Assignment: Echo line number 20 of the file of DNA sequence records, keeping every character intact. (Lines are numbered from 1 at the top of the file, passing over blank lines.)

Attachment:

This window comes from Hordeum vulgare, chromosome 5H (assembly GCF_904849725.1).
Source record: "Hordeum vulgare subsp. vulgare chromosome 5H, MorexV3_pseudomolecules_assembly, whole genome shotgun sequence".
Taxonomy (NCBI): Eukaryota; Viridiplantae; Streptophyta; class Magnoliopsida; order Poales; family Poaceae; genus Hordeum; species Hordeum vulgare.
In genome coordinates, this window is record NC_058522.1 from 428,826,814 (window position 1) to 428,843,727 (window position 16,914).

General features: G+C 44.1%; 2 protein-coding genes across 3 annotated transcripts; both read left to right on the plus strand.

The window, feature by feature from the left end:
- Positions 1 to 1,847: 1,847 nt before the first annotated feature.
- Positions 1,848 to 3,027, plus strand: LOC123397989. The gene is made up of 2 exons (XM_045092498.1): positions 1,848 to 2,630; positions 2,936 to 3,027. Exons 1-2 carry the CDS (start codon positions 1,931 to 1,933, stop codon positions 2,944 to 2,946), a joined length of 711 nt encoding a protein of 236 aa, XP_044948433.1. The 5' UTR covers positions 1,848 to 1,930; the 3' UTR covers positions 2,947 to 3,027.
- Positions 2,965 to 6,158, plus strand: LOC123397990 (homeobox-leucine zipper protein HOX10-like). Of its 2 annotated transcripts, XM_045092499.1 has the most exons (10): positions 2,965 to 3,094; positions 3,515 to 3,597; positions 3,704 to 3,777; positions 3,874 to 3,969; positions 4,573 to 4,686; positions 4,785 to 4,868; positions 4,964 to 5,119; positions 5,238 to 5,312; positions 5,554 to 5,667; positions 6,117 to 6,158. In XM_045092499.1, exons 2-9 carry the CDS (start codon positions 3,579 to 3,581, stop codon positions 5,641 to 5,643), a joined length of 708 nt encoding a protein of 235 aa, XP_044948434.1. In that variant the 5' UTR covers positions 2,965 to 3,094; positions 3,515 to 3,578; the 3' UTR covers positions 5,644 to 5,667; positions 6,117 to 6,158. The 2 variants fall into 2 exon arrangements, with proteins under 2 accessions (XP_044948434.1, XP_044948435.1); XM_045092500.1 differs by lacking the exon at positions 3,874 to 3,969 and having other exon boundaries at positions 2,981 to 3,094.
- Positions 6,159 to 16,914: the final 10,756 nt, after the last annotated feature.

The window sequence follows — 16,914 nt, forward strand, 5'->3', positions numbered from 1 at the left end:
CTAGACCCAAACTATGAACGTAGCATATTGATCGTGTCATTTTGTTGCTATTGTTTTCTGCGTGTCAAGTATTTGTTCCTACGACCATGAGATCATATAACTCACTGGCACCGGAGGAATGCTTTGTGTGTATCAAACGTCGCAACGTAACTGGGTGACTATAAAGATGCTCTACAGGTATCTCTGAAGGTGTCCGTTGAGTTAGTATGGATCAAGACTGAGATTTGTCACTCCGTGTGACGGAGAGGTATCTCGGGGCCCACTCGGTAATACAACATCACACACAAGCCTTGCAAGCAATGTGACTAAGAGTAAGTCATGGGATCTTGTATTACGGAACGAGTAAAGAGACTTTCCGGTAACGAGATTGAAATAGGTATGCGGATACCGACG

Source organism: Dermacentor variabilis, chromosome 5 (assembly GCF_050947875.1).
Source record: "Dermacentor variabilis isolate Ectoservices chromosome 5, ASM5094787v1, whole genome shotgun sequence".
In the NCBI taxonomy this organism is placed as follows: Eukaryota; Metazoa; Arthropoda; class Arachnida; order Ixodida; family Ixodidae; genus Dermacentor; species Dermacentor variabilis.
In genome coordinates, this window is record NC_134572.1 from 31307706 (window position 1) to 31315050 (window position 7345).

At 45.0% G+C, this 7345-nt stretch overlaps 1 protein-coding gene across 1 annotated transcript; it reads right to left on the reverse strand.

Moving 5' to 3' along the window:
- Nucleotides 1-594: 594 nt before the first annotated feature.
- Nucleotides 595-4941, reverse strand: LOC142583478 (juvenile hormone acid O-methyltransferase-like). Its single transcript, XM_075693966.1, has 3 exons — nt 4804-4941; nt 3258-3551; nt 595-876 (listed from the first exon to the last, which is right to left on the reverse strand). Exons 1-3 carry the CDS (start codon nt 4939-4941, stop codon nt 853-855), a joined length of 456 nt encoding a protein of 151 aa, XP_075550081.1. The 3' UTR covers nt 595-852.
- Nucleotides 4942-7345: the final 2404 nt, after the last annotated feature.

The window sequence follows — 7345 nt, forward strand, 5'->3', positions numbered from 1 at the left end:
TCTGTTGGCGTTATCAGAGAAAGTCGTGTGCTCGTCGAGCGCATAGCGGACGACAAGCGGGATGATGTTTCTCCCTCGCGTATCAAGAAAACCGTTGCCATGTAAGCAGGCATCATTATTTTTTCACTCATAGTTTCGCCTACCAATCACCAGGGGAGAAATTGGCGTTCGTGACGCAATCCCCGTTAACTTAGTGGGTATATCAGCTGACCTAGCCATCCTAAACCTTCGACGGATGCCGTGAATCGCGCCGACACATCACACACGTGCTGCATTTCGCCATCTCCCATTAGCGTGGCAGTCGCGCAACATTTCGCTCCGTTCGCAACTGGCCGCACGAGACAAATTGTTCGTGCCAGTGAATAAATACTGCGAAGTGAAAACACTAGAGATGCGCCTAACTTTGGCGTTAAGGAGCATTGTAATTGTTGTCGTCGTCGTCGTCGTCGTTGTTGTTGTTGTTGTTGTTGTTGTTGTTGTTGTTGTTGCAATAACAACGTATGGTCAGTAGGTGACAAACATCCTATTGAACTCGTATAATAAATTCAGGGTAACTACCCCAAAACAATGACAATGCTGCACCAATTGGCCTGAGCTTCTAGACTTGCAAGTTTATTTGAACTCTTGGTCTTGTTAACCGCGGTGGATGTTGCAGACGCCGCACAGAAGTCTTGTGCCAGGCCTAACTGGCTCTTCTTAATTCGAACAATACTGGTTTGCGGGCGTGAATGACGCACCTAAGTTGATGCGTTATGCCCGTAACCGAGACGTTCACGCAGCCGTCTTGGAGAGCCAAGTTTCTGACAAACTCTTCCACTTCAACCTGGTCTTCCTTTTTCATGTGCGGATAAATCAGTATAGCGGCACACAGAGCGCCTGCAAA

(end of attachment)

- Nucleotides 595-4941, reverse strand: LOC142583478 (juvenile hormone acid O-methyltransferase-like). Its single transcript, XM_075693966.1, has 3 exons — nt 4804-4941; nt 3258-3551; nt 595-876 (listed from the first exon to the last, which is right to left on the reverse strand). Exons 1-3 carry the CDS (start codon nt 4939-4941, stop codon nt 853-855), a joined length of 456 nt encoding a protein of 151 aa, XP_075550081.1. The 3' UTR covers nt 595-852.